Don’t put ‘Search’ in a search box

December 20, 2010

It is noticeable when observing user testing sessions, that some users are reluctant to enter text in search boxes if it already contains some text e.g. the word ‘Search’. Our advice is that, like Google, the search box should be empty. However, we are often told by clients, with words in their search boxes, that they have been advised this is necessary to comply with accessibility guidelines.

This is incorrect. In fact the accessibility advice is the same as the usability advice on this point, you are better off without the place-holding text. It is likely that our clients are being confused by the WCAG v1.0 checkpoint that says:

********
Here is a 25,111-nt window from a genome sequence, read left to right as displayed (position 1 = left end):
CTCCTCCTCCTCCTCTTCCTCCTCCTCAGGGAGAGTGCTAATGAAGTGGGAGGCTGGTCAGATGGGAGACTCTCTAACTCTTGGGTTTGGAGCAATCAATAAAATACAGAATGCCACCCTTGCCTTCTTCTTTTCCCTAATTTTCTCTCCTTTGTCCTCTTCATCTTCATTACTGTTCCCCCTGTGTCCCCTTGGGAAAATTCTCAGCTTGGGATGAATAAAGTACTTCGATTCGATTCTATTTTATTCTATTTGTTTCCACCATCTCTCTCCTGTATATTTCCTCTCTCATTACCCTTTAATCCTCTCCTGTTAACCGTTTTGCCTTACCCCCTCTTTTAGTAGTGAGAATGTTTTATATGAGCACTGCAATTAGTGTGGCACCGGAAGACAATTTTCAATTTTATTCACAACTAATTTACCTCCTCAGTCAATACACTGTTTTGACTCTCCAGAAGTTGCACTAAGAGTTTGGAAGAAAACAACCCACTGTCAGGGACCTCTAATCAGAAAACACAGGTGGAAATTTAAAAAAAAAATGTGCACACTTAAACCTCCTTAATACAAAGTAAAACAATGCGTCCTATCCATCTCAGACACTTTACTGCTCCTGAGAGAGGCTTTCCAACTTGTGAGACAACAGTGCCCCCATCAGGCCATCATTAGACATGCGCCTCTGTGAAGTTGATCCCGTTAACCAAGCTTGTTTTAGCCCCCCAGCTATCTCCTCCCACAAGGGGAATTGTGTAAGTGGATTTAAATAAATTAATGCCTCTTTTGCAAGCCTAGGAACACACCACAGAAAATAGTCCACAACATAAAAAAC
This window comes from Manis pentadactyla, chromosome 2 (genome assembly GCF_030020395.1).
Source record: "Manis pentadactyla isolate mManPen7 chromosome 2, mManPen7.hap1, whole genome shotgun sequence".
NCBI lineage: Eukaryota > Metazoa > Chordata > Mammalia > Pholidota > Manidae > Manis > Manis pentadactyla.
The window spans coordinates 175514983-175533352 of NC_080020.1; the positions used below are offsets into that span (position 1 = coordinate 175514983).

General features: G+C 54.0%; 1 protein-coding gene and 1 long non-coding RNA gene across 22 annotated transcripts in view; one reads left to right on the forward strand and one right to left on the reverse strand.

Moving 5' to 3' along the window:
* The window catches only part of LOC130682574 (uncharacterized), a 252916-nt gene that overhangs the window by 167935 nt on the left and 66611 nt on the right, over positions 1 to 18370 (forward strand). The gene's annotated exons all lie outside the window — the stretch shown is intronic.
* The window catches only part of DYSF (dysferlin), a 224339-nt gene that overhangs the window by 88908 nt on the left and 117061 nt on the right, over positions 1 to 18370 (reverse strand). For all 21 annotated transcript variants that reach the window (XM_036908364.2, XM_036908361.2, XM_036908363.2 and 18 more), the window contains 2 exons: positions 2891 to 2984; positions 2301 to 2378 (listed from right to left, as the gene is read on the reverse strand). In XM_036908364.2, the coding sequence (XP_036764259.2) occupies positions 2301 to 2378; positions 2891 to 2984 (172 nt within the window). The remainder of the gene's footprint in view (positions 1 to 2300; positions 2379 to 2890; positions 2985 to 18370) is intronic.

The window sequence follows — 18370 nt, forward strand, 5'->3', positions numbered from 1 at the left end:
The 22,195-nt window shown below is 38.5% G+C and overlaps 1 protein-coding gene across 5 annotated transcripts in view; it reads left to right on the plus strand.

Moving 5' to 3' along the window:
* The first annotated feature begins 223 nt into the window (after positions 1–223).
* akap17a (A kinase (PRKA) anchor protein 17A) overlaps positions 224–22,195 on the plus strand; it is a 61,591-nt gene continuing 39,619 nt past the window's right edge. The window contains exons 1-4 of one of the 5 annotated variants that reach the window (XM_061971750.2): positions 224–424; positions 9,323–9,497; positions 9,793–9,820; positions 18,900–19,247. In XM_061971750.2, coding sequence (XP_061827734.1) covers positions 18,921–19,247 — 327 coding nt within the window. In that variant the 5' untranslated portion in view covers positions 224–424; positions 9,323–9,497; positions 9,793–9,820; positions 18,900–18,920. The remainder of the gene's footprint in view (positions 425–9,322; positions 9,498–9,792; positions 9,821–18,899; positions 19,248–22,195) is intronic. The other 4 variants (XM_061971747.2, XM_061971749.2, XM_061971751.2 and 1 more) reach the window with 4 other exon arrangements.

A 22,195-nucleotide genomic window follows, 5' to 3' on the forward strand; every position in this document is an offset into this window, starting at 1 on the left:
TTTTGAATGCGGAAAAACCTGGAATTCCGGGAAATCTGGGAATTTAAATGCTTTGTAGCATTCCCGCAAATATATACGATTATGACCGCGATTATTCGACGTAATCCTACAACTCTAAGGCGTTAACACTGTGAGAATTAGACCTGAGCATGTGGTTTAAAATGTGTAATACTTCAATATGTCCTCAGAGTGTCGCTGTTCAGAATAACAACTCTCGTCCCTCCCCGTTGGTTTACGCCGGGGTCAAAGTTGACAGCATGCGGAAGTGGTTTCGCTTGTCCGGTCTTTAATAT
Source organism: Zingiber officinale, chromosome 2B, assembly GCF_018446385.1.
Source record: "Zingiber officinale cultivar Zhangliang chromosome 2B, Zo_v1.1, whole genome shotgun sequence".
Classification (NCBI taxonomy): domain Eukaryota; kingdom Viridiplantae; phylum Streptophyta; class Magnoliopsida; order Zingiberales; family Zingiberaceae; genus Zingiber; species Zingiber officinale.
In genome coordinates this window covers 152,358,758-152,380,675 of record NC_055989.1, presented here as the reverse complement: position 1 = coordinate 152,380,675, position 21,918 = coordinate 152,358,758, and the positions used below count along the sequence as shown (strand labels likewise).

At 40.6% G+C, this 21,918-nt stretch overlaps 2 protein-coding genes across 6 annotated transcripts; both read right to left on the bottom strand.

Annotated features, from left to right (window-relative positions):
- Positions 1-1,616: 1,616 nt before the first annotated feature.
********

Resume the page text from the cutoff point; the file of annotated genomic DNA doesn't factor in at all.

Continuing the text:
“10.4 Until user agents handle empty controls correctly, include default, place-holding characters in edit boxes and text areas.”

The keywords here being ‘Until user agents handle empty controls correctly’. They now do, so this checkpoint is obsolete – it has been removed from WCAG v2.0. However, what is necessary is provide an explicit label for each form field. For those that want to know how it is done, use the label tag like this:

<label for=”search”>Search this site: </label><input type=”text” id=”search” name=”search_field” />

Note that the ‘for’ attribute in the label tag must match the id attribute of the input field.